The bijection: If $h < i$, then map $(h,i,j,k)$ to $(h,i),(j,k)$. If $h > i$, then map $(h,i,j,k)$ to $(j,k), (i,h)$. If $h = i$, then map $(h,i,j,k)$ to $(i,k), (j,k)$. This mapping is reversible, as these three cases correspond to the cases where $x_2 < x_4$, $x_2 > x_4$, and $x_2 = x_4$.

(Both of these proofs are in Chapter 8 of Proofs that Really Count, by Benjamin and Quinn. They give at least one other combinatorial proof for each of these identities as well.)

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We give a combinatorial interpretation of the formula $$ 2^2+4^2+6^2+\cdots +(2n)^2=\binom{2n+2}{3} \qquad\qquad (1) $$ for the sum of the first $n$ even squares.

There are $\binom{2n+2}{3}$ ways to choose $3$ numbers from the numbers $1, 2, \dots, 2n+2$. We organize and count the choices in another way.

Maybe the largest number chosen is $2k+1$ or $2k+2$. If it is $2k+1$, the other two can be chosen in $\binom{2k}{2}$ ways, and if it is $2k+2$, then the other two can be chosen in $\binom{2k+1}{2}$ ways. The total is $$\frac{(2k)(2k-1)}{2} +\frac{(2k+1)(2k)}{2}\quad\text{that is,}\quad (2k)^2.\qquad\qquad(2)$$ Take $k=1, 2, 3, \dots, n$. By Formula $(2)$, the number of ways of choosing $3$ numbers from $1, 2, \dots, 2n+2$ is $$ 2^2+4^2+6^2+\cdots +(2n)^2. $$

The above argument was not purely biective, because of the ``calculation'' in Formula $(2)$. But there is a standard workaround that produces a purely bijective proof of the fact that $$ \binom{m}{2} +\binom{m+1}{2}=m^2. $$ The geometric idea is that the sum of two consecutive triangular numbers is a square. More formally, let $M$ be the collection $\{1,2,3,\dots,m\}$. Then the number of ordered pairs $(a,b)$ with $a$ and $b$ in $M$ is $m^2$. These ordered pairs are of two types: (i) the ones with $a<b$ and (ii) the ones with $a \ge b$. The number of ordered pairs $(a,b)$ with $a<b$ is just $\binom{m}{2}$. The number of ordered pairs $(a,b)$ with $a \ge b$ is the same as the number of ordered pairs $(b,a+1)$ with $b<a+1$, and this is $\binom{m+1}{2}$.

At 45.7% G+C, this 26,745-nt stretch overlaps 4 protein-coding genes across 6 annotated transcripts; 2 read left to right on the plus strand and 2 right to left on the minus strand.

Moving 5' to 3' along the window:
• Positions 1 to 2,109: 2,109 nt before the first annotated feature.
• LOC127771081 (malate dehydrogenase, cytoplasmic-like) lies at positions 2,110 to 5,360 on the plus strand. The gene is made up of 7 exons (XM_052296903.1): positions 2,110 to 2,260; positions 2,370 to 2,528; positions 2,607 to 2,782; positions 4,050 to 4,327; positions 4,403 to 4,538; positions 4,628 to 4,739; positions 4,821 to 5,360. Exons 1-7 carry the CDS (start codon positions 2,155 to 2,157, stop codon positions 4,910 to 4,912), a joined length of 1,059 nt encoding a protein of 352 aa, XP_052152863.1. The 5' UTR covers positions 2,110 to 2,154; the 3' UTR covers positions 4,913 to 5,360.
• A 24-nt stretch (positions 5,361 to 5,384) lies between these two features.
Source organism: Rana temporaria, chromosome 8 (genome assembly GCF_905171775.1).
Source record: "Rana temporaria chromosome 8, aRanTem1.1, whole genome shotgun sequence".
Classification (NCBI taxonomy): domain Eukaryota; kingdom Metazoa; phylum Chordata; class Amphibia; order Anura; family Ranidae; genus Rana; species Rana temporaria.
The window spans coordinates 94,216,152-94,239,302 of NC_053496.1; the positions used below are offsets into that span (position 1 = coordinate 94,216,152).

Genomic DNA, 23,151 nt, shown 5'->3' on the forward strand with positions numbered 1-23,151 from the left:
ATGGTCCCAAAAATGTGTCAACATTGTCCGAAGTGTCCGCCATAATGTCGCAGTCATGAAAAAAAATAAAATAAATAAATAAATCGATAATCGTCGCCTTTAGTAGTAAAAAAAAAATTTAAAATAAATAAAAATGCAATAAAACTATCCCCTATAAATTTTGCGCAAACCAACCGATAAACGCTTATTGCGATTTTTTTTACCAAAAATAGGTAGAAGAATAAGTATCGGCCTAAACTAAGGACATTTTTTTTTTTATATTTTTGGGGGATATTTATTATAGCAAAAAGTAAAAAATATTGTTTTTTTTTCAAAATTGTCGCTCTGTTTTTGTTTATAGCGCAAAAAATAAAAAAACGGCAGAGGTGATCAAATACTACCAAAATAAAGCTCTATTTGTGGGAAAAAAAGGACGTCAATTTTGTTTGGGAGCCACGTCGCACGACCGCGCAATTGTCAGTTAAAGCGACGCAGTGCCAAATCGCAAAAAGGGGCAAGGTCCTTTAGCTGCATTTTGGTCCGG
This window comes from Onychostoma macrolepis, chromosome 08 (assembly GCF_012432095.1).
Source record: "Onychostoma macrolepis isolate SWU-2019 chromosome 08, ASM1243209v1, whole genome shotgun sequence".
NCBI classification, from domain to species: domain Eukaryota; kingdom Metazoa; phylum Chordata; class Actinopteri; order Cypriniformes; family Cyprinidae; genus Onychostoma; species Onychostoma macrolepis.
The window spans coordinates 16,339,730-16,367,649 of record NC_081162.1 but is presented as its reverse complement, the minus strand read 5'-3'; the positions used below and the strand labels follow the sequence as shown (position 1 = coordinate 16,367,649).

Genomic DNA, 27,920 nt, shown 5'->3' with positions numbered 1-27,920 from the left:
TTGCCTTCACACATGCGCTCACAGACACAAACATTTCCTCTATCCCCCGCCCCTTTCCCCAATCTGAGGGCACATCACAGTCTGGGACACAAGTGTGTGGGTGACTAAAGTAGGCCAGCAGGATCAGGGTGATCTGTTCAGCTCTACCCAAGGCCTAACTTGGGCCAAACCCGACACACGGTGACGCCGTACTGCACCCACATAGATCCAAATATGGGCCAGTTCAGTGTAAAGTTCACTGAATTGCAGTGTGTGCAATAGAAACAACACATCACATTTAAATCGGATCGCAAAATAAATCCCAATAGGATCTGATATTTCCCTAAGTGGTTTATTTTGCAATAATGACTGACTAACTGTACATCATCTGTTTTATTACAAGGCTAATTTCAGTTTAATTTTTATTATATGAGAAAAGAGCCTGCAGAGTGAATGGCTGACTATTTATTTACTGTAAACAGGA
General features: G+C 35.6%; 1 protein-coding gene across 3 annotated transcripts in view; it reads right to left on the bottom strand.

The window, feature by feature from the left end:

Comment: It follows by "algebra" from Formula $(1)$ that $$ 1^2+2^2+\cdots +n^2=\frac{1}{4}\binom{2n+2}{3}. \qquad\qquad(3) $$ (The algebraic division by $4$ can be bypassed by counting suitable equivalence classes, giving a pristinely bijective proof of $(3)$.)

When I first saw the usual expression $\dfrac{(n)(n+1)(2n+1)}{6}$ for the sum of the first $n$ squares, I remember thinking that the $2n+1$ somehow looks as if it does not fit in. But it does, it is actually $n$ and $n+1$ that are strange! We can think of $(n)(n+1)(2n+1)$ as ``really'' being $(1/4)[(2n)(2n+1)(2n+2)]$.

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In general,

$\LARGE \sum_{i=0}^n\, \binom{i}{k}=\binom{n+1}{k+1}$.

One combinatorial interpretation for this is: the RHS is the number of ways to choose a team of $k+1$ people out of $n+1$ people numbered 1 through $n+1$. The LHS is the number of ways to choose the highest-numbered person on the team (person #$i+1$) and then choose $k$ of the $i$ lower-numbered people.

In general, you can make squares, cubes, et cetera - any polynomial, in fact - out of a linear combination of binomial coefficients, so those sums are all linear combinations of the above formulas.

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My feeling is that this is not what the OP considers a "direct" interpretation of the binomial coefficient. – Srivatsan Dec 29 '11 at 23:03